You’ve lived and worked here for over two decades now, smashed the Edinburgh Festival, won two Perrier awards and become comedy royalty around over here — what is it that you think sets British crowds apart from American ones?

Attention span [he laughs]. Brits have not been as detrimentally affected by commercials as Americans and then if you add to the TikTok generation on top of that, people need you to kind of get to it and the punchline quicker.

I remember you once said, “America and Britain have both lost their minds”; is that something that you still believe and what do you think is the main difference between our respective madnesses?


I can’t remember where I said that but it does sound like something I would have said, but I often tell British people to think of America as your baby brother with a loaded gun.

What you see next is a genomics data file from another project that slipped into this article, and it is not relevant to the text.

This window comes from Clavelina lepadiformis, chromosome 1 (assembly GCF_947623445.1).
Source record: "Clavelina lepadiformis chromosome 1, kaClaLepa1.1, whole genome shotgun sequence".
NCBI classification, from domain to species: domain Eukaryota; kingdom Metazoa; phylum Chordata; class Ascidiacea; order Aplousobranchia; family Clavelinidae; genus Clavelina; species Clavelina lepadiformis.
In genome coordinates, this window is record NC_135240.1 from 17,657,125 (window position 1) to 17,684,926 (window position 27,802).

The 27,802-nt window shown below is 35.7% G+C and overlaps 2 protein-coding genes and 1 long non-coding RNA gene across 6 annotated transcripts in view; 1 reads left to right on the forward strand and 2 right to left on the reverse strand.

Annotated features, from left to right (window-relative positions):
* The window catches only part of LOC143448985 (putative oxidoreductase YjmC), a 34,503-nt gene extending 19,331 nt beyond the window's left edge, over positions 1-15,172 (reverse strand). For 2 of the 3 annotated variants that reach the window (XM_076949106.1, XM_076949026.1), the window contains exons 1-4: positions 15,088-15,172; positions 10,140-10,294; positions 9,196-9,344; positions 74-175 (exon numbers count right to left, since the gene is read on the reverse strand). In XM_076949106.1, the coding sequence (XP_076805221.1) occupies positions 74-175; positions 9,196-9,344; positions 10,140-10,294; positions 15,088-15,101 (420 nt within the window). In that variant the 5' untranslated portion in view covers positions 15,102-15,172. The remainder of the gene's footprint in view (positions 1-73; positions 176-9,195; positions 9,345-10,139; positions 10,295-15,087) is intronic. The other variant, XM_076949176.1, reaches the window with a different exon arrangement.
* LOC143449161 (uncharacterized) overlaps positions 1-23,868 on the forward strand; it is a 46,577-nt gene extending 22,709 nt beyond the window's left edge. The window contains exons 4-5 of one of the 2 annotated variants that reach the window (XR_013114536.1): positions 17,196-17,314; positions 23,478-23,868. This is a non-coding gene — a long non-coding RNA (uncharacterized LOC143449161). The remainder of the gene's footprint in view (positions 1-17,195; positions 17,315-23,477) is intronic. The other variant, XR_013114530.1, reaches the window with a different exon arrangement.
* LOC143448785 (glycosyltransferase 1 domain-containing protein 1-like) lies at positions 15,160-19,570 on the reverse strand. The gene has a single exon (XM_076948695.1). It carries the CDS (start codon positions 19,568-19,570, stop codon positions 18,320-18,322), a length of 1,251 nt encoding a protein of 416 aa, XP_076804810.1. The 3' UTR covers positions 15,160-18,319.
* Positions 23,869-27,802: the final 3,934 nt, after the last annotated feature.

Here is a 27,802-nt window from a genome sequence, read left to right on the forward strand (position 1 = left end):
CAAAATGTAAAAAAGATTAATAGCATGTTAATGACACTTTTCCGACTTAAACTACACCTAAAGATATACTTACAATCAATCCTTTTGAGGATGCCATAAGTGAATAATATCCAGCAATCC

What about like culturally and socially — have you ever found, say, just being sat around the pub with Brits compared to how you would with Americans as a source of comedy?

You know, years ago a buddy of mine from Georgia came over and toured around with me and one night I invited him over to meet some friend of mine for a smoke and he said, “No, I don’t smoke with you and them British people no more.”

I asked why and he said, “Back home we smoke to laugh, get sleepy and get high. You and them British people smoke and y’all want to talk about the EU and Israel and art — I don’t know how to do that.”

So yeah, I like being in Britain because there’s a natural appreciation for complexity. Americans tend to always want to simplify things and when you always want to simplify things, then you’ll shy away from complexity. I feel like I can be a bit more detailed in my work over here.


I almost feel like over here my setups are just as important as the punchline over here.